22nd-29th September 2019 (there will be no class on 26th September)
The role of the Clinical Supervisor will become even more important with ‘Right Touch’ regulation. This course will enable you to leverage your play therapy experience to help many more children by advising and supporting other practitioners through clinical supervision to maintain high standards of practice.
PTI/PTUK accredited training courses are now run at 10 venues in the UK, 3 in Ireland, 1 in France and in 6 other countries, producing a stream of Play/Creative Arts Therapists who require clinical supervision. This course is designed to help to fill the shortage of suitably trained supervisors. Becoming a Certified Clinical Supervisor is also an essential step on the way to becoming a PTUK Certified Play Therapy Trainer. Both of these career opportunities will provide extra job satisfaction and additional income.
The course is designed for those who have at least 200 hours experience of working with children or adolescents using play/creative arts therapy as well as experienced, accredited counsellors. It includes:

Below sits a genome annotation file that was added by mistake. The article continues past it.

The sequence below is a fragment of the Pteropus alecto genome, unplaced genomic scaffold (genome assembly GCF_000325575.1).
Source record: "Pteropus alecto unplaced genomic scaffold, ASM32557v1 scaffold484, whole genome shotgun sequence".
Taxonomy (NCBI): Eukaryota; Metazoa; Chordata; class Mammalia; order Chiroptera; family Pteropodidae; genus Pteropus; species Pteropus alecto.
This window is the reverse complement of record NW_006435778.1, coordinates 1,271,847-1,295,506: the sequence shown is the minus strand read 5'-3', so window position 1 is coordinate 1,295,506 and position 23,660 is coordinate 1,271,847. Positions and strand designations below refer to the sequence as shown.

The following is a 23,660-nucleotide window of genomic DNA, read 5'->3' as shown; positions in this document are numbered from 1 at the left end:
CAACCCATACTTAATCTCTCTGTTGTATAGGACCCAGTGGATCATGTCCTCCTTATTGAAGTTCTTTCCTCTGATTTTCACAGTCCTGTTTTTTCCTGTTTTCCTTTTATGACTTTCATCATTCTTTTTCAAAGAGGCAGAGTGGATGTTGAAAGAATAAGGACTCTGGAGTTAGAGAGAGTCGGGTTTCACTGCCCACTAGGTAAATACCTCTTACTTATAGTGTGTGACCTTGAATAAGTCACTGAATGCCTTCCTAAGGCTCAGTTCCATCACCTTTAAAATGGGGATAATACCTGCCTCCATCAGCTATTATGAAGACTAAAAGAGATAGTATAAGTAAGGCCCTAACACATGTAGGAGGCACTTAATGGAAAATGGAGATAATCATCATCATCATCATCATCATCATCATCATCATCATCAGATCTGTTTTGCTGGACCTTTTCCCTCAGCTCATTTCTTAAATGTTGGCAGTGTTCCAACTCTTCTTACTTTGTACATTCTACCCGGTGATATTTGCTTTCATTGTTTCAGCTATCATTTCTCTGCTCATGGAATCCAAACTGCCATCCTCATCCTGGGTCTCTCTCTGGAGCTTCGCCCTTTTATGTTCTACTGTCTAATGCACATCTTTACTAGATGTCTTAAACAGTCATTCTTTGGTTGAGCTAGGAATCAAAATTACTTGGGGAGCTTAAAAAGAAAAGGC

A model for the supervision of play and creative arts therapies
Using creative arts for supervision
Using the Play Therapy Dimension Model for supervision
Supervisees’ training requirements
Dealing with supervisees’ career development issues
Course Facilitator : Karen O’Neill
Karen O’Neill is a BACP Senior Accredited Therapist, Accredited Senior Supervisor with PTUK and Certified Accredited Play Therapist. She is a Senior Course Director with the Academy of Play and Child Psychotherapy (APAC), Course Director of the new Advanced Diploma in Counselling Children and Young People and Associate Tutor with Leeds Beckett University. Karen has an MA in Practice based Play Therapy and is an Attachment Focused Therapist. She has her own private practice in Essex, UK where she offers psychotherapy to all ages. With over eighteen years of clinical experience she has contributed to Messy Play in the Early Years: Supporting Learning through Material Engagements (Gascoyne, 2018) and written a chapter in Seeking Shelter, Seeking Safety. Clay Therapy with Families and Groups